# Teaching a new class this semester

Starting next week I'll be teaching a new class (Introduction to Dynamical Oceanography). I'll be using the Introduction to Geophysical Fluid Dynamics, 2nd Edition book by Cushman-Roisin & Beckers. This book has an interesting approach where all the topics are shown from an analytical and numerical point of view.

However, there is one big issue with the numerical exercises, all the numerical experiments examples are MatlabTM code.

Well, since I have to read and learn this examples in order to prepare my lectures, so why not convert them to python while I do it?

Here is the first program from chapter 1 aliasanim.m, a MatlabTM function that shows an animation of the aliasing problem. It samples a cosine function with increasing time steps.

In [2]:
import numpy as np
import matplotlib.pyplot as plt
from matplotlib import animation
from JSAnimation import IPython_display

def aliasanim(n=300, nper=2):
"""Function that shows an animation of the aliasing problem.
It samples a cosine function with increasing time steps.
n: number of initial sampling points per period of the signal
nper: number of periods shown for the real signal (suggested: n=300, nper=2)
when launched, the sampling frequency is decreased."""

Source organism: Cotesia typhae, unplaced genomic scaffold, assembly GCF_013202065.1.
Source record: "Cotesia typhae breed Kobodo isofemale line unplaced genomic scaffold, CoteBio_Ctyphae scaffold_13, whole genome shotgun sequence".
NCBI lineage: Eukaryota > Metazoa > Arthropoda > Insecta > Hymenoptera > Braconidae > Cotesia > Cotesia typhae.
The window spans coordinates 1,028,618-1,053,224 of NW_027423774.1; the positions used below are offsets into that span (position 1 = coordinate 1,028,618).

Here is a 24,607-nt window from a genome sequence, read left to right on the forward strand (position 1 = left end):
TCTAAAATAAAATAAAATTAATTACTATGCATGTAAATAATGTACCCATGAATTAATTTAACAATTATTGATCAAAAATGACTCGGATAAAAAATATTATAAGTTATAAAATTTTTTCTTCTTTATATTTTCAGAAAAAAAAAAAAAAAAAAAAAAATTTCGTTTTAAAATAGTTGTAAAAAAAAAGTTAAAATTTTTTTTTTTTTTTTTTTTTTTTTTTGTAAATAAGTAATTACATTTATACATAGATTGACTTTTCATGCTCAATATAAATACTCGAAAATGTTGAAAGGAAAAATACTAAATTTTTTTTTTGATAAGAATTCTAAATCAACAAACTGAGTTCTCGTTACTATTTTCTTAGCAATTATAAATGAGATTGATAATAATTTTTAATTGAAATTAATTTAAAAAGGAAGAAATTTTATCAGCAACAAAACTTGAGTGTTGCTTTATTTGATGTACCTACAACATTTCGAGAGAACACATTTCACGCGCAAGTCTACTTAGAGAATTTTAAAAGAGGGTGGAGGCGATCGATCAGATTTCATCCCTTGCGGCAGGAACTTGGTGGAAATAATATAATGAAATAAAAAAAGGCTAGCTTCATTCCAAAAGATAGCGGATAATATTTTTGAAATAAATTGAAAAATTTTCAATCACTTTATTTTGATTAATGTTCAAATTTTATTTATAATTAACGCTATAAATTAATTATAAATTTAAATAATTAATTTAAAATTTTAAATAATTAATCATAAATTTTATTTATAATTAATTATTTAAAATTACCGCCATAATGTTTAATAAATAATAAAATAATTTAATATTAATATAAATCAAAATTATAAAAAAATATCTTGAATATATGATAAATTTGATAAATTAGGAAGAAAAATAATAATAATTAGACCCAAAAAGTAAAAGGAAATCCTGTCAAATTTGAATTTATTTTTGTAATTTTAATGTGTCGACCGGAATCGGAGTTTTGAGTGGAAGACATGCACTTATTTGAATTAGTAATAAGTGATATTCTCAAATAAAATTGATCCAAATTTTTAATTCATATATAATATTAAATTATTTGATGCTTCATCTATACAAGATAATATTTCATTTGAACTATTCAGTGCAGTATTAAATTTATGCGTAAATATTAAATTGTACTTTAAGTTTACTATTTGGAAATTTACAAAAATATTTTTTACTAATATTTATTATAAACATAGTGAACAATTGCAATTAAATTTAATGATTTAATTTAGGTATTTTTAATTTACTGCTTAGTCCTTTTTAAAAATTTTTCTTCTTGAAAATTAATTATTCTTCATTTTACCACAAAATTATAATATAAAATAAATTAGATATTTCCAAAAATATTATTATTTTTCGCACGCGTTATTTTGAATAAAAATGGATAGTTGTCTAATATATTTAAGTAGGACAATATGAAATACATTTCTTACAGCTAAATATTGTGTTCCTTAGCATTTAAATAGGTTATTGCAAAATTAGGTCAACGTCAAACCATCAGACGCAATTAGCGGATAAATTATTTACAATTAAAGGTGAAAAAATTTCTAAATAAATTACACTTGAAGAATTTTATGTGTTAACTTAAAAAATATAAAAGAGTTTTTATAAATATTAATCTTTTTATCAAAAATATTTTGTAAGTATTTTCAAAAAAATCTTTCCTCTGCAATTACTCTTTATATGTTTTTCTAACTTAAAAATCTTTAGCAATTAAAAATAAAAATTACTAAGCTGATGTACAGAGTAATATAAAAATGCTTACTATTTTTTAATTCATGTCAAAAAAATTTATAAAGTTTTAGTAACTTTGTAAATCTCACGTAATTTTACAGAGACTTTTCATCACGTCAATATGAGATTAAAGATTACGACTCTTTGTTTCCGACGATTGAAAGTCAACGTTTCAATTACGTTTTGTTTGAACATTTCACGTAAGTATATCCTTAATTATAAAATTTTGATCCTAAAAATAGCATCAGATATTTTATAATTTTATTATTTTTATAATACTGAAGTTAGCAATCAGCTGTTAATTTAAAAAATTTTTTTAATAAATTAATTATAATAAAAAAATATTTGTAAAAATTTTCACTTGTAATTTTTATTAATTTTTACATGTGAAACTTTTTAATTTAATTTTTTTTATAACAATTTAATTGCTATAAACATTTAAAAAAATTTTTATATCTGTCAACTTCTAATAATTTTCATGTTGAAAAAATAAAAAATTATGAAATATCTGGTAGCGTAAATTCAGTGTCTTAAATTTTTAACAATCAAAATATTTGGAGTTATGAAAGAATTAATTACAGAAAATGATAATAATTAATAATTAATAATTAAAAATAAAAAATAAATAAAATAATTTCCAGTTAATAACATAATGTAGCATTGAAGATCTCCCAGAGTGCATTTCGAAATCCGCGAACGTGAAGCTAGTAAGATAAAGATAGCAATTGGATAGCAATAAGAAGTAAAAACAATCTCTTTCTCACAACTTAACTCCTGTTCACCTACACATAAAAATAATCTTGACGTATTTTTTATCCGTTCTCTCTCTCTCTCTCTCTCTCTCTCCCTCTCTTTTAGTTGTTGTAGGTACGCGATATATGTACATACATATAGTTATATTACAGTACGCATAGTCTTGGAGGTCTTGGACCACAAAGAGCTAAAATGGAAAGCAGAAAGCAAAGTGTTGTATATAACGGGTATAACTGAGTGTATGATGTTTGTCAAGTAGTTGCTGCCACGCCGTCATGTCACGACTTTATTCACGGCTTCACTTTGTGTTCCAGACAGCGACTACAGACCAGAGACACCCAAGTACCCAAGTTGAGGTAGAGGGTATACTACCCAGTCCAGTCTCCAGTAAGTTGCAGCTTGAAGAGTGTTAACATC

twopi = 2 * np.pi
k = np.arange(0, nper * n)
# Initial signal, nicely sampled if n is large.
# di = omega Delta t
di = twopi / (nper*n) * nper
t = di * k
z = np.cos(t)

fig = plt.figure()
ax = plt.axes(xlim=(0, twopi*nper), ylim=(-1, 1))

# Non-animated.
ax.plot(t, z, 'k')
ax.set_xlabel(r'$\omega t$')

# Animated.
line, = ax.plot([], [], 'k:o', alpha=0.5)
text = ax.text(1, 1.05, '')
line.set_data([], [])

def init():
return line, text

def animate(i):
# Create a sampling (ts and zs) with decreasing frequency.
ts, zs = [], []
di = twopi / (nper*n) * nper * i
ts = di * k
zs = np.cos(ts)
line.set_data(ts, zs)
if di / np.pi< 1:
text.set_text(r'$\omega$ $\Delta t / \pi$ = %1.3f : no aliasing' % (di/np.pi))
else:
text.set_text(r'$\omega$ $\Delta t / \pi$ = %1.3f : ALIASING' % (di/np.pi))
return line, text

return animation.FuncAnimation(fig, animate, init_func=init,
frames=n, interval=100)

aliasanim(n=300, nper=2)

Out[2]:

Once Loop Reflect